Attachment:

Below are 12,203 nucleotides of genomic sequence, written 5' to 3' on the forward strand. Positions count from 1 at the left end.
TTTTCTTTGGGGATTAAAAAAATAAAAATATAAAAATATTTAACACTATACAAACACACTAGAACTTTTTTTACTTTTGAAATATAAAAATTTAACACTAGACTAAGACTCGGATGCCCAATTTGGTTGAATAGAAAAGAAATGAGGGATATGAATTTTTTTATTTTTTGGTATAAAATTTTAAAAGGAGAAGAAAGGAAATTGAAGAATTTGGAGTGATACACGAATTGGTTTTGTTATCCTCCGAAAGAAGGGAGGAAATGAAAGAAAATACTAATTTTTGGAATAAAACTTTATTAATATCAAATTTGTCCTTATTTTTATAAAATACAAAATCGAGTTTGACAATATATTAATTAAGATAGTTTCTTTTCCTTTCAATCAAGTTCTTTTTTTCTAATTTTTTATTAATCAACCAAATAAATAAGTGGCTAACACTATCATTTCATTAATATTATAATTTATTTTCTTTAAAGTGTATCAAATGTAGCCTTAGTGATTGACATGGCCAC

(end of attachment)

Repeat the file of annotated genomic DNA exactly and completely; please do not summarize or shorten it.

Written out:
Below are 12,203 nucleotides of genomic sequence, written 5' to 3' on the forward strand. Positions count from 1 at the left end.
TTTTCTTTGGGGATTAAAAAAATAAAAATATAAAAATATTTAACACTATACAAACACACTAGAACTTTTTTTACTTTTGAAATATAAAAATTTAACACTAGACTAAGACTCGGATGCCCAATTTGGTTGAATAGAAAAGAAATGAGGGATATGAATTTTTTTATTTTTTGGTATAAAATTTTAAAAGGAGAAGAAAGGAAATTGAAGAATTTGGAGTGATACACGAATTGGTTTTGTTATCCTCCGAAAGAAGGGAGGAAATGAAAGAAAATACTAATTTTTGGAATAAAACTTTATTAATATCAAATTTGTCCTTATTTTTATAAAATACAAAATCGAGTTTGACAATATATTAATTAAGATAGTTTCTTTTCCTTTCAATCAAGTTCTTTTTTTCTAATTTTTTATTAATCAACCAAATAAATAAGTGGCTAACACTATCATTTCATTAATATTATAATTTATTTTCTTTAAAGTGTATCAAATGTAGCCTTAGTGATTGACATGGCCAC